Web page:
Of the write-ups listed above, only RalphieK has really glimpsed what makes A Clockwork Orange so important as both a book and a film. Both are stylistically brilliant, well constructed works that effectively pose the question: What is the price of human choice?

Alex, our humble narrator and protagonist, is a monster. He does not see others as human, even his companions Dim and Pete are nothing more than extensions of his own ultraviolent self. He shows this in the scene where he humbles Dim when that put upon character wants more choice inside the gang.

And these are his friends.

The rest of us, (except for his probation officer P.R. Deltoid -- who alone has power over him), are simply things, toys to be used and discarded, vessels for Alex’s immense anger and lust. He is a true sociopath in the vein of Ted Bundy and gang-banger Sanyika Shakur. Only one thing about him is human, his love of music.

When he is betrayed by his friends and pastured, and put into the Ludovico technique. There he spots a few "malchikis about to give a little devotchka a little of the old in-and-out . . . All to the lovely strains of Ludwig van . . .” And so he sits taking the drugs and watching films of rape and murder until the conditioning wins, and he becomes ill at even the thought of violence or sex.

After Ludovico Alex is fit to resume his place in society, able to work again, never again a rapist, murderer or thief. But he has no choice in this, the desire remains, the deep hunger. This is indicated by the scene where Alex is displayed publicly, the first success of Ludovico. A beautiful woman clad only in her panties is brought on stage and paraded in front of Alex. He reaches for her breasts, and doubles over in sickness.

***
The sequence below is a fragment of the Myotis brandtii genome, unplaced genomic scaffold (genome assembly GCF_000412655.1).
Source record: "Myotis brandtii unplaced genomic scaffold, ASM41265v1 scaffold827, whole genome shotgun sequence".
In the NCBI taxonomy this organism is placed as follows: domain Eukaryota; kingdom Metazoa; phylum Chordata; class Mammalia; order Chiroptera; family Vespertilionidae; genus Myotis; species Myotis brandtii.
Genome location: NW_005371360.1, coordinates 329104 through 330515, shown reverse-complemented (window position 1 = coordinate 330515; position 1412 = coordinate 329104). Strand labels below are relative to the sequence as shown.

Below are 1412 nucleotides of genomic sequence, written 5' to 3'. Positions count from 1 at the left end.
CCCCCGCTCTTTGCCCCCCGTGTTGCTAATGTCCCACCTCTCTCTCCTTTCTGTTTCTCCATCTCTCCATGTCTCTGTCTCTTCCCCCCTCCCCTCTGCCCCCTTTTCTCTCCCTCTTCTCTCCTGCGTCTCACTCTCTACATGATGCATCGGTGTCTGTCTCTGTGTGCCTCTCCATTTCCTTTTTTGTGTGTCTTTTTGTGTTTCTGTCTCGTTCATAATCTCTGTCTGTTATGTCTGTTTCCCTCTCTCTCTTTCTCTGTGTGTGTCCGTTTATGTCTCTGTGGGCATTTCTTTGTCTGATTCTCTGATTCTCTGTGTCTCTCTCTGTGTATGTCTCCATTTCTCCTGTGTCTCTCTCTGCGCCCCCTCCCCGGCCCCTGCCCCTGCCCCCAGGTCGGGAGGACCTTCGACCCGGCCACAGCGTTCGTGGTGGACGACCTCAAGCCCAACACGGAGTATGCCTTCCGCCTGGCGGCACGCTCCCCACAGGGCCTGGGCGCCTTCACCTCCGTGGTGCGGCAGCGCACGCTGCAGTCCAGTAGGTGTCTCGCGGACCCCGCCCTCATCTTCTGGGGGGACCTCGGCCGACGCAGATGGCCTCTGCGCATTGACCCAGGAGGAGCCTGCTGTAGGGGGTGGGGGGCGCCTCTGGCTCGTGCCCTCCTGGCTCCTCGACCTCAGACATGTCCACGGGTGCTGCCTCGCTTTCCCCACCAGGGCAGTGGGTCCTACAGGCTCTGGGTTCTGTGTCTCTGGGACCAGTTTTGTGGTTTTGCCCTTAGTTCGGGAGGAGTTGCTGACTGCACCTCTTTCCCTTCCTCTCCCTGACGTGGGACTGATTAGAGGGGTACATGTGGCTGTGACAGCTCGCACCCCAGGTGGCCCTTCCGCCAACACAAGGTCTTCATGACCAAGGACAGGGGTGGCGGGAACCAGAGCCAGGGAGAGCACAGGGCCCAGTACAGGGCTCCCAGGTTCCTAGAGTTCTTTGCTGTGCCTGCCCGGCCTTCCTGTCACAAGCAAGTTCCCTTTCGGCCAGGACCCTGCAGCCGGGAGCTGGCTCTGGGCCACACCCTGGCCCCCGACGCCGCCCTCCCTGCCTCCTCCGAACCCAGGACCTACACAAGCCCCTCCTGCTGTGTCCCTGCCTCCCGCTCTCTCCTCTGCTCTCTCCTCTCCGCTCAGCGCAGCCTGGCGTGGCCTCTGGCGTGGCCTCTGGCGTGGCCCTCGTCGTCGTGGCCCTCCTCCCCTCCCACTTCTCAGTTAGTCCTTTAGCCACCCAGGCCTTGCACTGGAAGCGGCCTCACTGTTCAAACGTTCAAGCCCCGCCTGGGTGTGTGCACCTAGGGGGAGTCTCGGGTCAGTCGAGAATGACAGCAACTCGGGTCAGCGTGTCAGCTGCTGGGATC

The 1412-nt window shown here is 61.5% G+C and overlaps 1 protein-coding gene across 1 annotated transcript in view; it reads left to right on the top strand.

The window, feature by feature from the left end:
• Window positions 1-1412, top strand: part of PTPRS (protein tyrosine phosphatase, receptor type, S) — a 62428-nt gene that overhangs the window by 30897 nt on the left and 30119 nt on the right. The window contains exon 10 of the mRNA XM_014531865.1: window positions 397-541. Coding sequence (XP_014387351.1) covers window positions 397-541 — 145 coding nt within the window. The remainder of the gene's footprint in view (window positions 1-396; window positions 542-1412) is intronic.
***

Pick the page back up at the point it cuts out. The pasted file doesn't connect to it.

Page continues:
He returns to society and there meets Pete and Dim, who have channeled their rage in a more acceptable direction. They have become policemen, who now direct their violent rage against criminals. The see Alex and beat him mercilessly because they can. Alex is unable to defend himself, even from an unprovoked assault. He cannot choose any more. He can only endure, a perpetual victim.

Worse, he can no longer bear the music he loves. The first bars of the lovely Beethoven's Ninth Symphony ring out and the illness comes. He cannot enjoy the one thing that made him human.

Well meaning people seek to cure him to reverse the Ludovico technique. And they succeed. This is brilliantly handled in the film, where he sits in his sanatorium bed, surrounded by gigantic PA speakers, playing beautiful music. And above the brilliant music of Wendy Carlos, you hear Alex’s narration, “Aye, and I was cured alright,” with the viciousness and malice of the true psychopath.

And here lies the question: If we could use mind control to change a vicious person like Alex, should we? His state after the Ludovico conditioning has a certain ironic symmetry, the monster reduced to helpless victim. But at the price of his humanity? Is the Ludovico technique better than death, better than prison?

The implication at the end is that Alex may return to rape and murder, though that is not certain. At the end, he is free to choose. He is human. For better and worse. A Clockwork Orange makes no attempt to answer this question. But this important question has never been better posed.